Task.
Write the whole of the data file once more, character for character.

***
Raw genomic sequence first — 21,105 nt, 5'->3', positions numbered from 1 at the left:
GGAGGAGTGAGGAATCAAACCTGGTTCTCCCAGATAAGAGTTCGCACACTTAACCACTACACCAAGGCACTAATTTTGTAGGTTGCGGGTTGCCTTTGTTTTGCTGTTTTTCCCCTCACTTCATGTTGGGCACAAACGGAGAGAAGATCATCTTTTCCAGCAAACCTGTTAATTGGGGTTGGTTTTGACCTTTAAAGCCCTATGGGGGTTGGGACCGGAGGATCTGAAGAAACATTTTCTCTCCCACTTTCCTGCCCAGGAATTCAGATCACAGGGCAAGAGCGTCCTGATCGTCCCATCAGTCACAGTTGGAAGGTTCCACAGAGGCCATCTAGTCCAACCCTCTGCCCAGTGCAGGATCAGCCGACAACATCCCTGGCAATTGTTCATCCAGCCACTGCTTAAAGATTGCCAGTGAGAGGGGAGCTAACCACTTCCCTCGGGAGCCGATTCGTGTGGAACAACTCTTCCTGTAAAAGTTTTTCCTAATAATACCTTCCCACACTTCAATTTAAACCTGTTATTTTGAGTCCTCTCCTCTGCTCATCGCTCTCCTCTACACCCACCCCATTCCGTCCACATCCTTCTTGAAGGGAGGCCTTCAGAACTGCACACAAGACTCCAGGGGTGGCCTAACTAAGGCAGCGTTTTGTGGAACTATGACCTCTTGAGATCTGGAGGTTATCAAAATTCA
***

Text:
Raw genomic sequence first — 21,105 nt, 5'->3', positions numbered from 1 at the left:
GGAGGAGTGAGGAATCAAACCTGGTTCTCCCAGATAAGAGTTCGCACACTTAACCACTACACCAAGGCACTAATTTTGTAGGTTGCGGGTTGCCTTTGTTTTGCTGTTTTTCCCCTCACTTCATGTTGGGCACAAACGGAGAGAAGATCATCTTTTCCAGCAAACCTGTTAATTGGGGTTGGTTTTGACCTTTAAAGCCCTATGGGGGTTGGGACCGGAGGATCTGAAGAAACATTTTCTCTCCCACTTTCCTGCCCAGGAATTCAGATCACAGGGCAAGAGCGTCCTGATCGTCCCATCAGTCACAGTTGGAAGGTTCCACAGAGGCCATCTAGTCCAACCCTCTGCCCAGTGCAGGATCAGCCGACAACATCCCTGGCAATTGTTCATCCAGCCACTGCTTAAAGATTGCCAGTGAGAGGGGAGCTAACCACTTCCCTCGGGAGCCGATTCGTGTGGAACAACTCTTCCTGTAAAAGTTTTTCCTAATAATACCTTCCCACACTTCAATTTAAACCTGTTATTTTGAGTCCTCTCCTCTGCTCATCGCTCTCCTCTACACCCACCCCATTCCGTCCACATCCTTCTTGAAGGGAGGCCTTCAGAACTGCACACAAGACTCCAGGGGTGGCCTAACTAAGGCAGCGTTTTGTGGAACTATGACCTCTTGAGATCTGGAGGTTATCAAAATTCA